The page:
These second-graders had already given plenty of thought to their future careers.
One student aspired to a career in the arts, and another hosted dreams of teaching. Other members of the class at Highline Elementary School were thinking of jobs in the military and law enforcement, while still others were already formulating plans to enter the world of professional sports and the field of medicine.
These professional schemes were hardly accidental. The second-graders in Kristy Quintana's class at Highline had been very purposefully encouraged to think of the bigger picture from the very first days of the 2017-18 school year. As students in the school's ever-growing AVID (Advancement Via Individual Determination) program, the students are on a definite track toward college and career readiness.
As the 20-plus students in the school's very first second-grade AVID program, they're taking part in a wider movement that's seen an impressive amount of success in the Cherry Creek School District since its incorporation in 1996. With its focus on essential academic skills like note-taking, effective study habits and organization, the program has offered countless middle school and high school students critical tools to make the transition to college.
"This is the first year we've incorporated AVID into second grade, and it's all based around skills known as WICOR – writing, inquiry, collaboration, organization and reading," Quintana said before class kicked off on a warm day in December. "It's all about engagement. The reason why we're engaged every day and the reason they try their best … it's about trying to reach their ultimate goal."
To properly put those goals in context, the second-graders have received valuable guidance from Overland High School students involved in that school's AVID initiative. Since October, these high school mentors have regularly visited their elementary school counterparts, helping out with assignments and stressing the importance of clear and definite professional plans. The mentor program has benefited from financial support from the Cherry Creek Schools Foundation, which has contributed $35,000 in tutor funding over the past year.
According to Quintana, the feedback has been invaluable in successfully launching the AVID program at the elementary school level.
"They're working side by side. It's not only an adult teaching them these skills; it's about a student teaching them these skills," Quintana said. "They see themselves in the students. They see that the high school students are also working on these skills. They're basically getting a head start on these great things."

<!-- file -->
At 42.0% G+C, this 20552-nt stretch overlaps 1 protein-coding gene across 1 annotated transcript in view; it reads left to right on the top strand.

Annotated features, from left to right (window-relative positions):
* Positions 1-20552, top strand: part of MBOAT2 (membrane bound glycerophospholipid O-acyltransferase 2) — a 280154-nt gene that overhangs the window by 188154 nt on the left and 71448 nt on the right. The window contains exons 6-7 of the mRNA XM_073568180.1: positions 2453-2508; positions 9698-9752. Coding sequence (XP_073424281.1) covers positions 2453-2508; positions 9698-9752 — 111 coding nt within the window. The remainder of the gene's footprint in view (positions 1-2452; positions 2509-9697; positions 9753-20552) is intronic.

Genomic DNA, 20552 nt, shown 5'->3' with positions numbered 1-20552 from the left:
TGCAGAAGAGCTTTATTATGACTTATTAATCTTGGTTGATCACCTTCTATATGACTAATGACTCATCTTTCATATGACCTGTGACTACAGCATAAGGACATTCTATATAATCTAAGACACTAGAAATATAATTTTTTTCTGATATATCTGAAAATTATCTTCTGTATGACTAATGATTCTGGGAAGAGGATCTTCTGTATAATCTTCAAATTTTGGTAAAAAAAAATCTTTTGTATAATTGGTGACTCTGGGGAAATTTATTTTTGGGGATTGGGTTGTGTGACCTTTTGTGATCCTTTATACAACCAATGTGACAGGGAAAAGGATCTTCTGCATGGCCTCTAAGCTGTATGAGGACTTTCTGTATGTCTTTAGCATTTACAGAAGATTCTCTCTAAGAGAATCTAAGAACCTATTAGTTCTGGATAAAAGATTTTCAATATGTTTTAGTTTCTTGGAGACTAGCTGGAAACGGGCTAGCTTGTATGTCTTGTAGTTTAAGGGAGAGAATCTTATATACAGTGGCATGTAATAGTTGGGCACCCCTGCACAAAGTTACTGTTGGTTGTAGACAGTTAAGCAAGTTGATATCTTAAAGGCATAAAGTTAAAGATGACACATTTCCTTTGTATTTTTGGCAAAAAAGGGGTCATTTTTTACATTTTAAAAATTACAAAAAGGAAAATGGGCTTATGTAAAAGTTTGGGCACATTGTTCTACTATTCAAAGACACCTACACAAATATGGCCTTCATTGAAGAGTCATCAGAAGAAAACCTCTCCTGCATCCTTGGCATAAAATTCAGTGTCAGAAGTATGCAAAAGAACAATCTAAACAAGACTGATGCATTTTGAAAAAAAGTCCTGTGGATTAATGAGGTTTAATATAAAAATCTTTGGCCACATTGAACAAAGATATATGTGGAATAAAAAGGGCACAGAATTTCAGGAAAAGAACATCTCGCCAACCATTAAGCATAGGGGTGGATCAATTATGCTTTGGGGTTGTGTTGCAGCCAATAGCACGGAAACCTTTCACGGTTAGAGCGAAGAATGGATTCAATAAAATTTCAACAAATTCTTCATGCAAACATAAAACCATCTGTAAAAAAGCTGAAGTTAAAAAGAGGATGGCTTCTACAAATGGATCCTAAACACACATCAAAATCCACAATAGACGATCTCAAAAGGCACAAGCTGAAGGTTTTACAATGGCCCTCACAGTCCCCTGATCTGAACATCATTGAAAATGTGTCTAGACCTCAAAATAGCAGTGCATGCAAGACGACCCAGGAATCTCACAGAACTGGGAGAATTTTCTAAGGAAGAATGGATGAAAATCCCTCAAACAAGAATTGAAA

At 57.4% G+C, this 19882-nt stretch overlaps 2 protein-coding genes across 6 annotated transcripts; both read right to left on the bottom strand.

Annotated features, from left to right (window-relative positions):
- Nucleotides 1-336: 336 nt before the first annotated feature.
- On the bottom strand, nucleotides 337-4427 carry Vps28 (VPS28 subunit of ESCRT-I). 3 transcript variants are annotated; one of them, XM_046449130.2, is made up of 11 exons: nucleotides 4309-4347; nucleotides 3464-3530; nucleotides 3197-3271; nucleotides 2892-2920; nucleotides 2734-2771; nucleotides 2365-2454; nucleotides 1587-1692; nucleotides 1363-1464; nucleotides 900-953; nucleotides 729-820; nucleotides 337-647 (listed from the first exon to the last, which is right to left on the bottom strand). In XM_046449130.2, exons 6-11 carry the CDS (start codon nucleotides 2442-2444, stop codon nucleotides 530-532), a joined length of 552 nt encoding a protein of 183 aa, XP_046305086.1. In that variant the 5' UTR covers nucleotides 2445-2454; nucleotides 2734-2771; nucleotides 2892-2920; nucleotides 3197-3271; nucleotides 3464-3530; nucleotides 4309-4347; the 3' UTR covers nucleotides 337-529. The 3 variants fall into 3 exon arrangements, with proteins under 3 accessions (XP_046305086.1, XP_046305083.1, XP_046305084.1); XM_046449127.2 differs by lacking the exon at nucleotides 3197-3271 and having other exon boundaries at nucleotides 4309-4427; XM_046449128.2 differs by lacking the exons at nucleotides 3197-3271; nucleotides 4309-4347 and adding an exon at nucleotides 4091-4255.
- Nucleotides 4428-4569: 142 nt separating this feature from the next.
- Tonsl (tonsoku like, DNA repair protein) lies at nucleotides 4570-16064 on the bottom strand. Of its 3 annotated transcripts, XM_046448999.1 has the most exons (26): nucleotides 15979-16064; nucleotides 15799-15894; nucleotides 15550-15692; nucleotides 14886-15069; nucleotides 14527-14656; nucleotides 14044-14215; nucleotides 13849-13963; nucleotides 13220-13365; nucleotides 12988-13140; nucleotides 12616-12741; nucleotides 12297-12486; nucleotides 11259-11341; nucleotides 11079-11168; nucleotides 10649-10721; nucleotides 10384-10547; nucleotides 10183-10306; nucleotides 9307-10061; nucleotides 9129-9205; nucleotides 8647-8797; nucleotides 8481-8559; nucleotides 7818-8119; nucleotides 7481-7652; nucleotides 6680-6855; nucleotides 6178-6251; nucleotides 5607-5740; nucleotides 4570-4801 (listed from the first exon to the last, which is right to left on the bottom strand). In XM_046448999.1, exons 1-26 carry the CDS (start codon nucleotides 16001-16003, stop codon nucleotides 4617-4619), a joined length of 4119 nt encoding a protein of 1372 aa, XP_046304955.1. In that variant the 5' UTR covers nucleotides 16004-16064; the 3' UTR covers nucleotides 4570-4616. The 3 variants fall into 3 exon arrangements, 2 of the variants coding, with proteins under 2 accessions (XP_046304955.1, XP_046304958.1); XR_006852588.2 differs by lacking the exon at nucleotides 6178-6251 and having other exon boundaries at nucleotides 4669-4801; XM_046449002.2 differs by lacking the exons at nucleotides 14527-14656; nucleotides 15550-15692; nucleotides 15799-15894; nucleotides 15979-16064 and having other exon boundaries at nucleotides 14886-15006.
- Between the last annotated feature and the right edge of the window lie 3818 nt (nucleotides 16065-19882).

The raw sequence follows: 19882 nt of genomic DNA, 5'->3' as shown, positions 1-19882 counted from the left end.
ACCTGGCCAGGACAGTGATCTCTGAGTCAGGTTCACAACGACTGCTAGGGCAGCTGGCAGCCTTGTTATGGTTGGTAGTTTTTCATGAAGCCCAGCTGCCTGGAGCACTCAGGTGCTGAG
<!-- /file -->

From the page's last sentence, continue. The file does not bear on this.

Developed by Mary Cathrine Swanson in 1980 in San Diego, the AVID program started as a way to provide access to higher education to all students, specifically those traditionally underrepresented at the college level. That core mission came to the Cherry Creek School District in 1996, when the district adopted the AVID curriculum in several schools.
Since then, AVID has become a valuable resource for students across the district. Every middle and high school in Cherry Creek now offers the program. What's more, Eaglecrest High School, Smoky Hill High School, Horizon Community Middle School, Laredo Middle School, Prairie Middle School and Thunder Ridge Middle School all boast the official status of National Demonstration Schools, an official title that recognizes outstanding AVID sites.
"It teaches them not only how to organize themselves, but how to take notes, how to collect their thoughts, how to summarize and reflect upon lessons and prepare for upcoming exams," said Michael Giles, executive director of Inclusive Excellence for Cherry Creek Schools. "The other piece that I really love about it is that it causes kids to think about asking higher-order questions, questions that really extend beyond basic content knowledge and connect to real-world applications."
Connecting the experience and expertise of high school students with second-graders just setting out in the program is mutually beneficial, Giles said.
"I wish that all of our feeders would do this," Giles said. "For the high school students coming back to work with the Highline second-graders, it gives them a sense of purpose, a sense of leadership and mentorship. They're modeling for the younger students what it's going to look like for them in the upcoming years."
That much is certainly true for Aron Tekle, a 17-year-old senior from Overland who visited the Highline classroom in December. Tekle credits the AVID program with his academic success; the program is responsible for his turnaround in classes and has helped Tekle solidify his future academic and professional plans – he plans to pursue a mechanical engineering degree after graduating this spring.
Tekle jumped at the opportunity to bring that sense of inspiration and purpose to an elementary-school classroom.
"It means a lot to me," he said. "Hitting them at a young age means they learn a lot more quickly … AVID changed my life. It changed the way I think."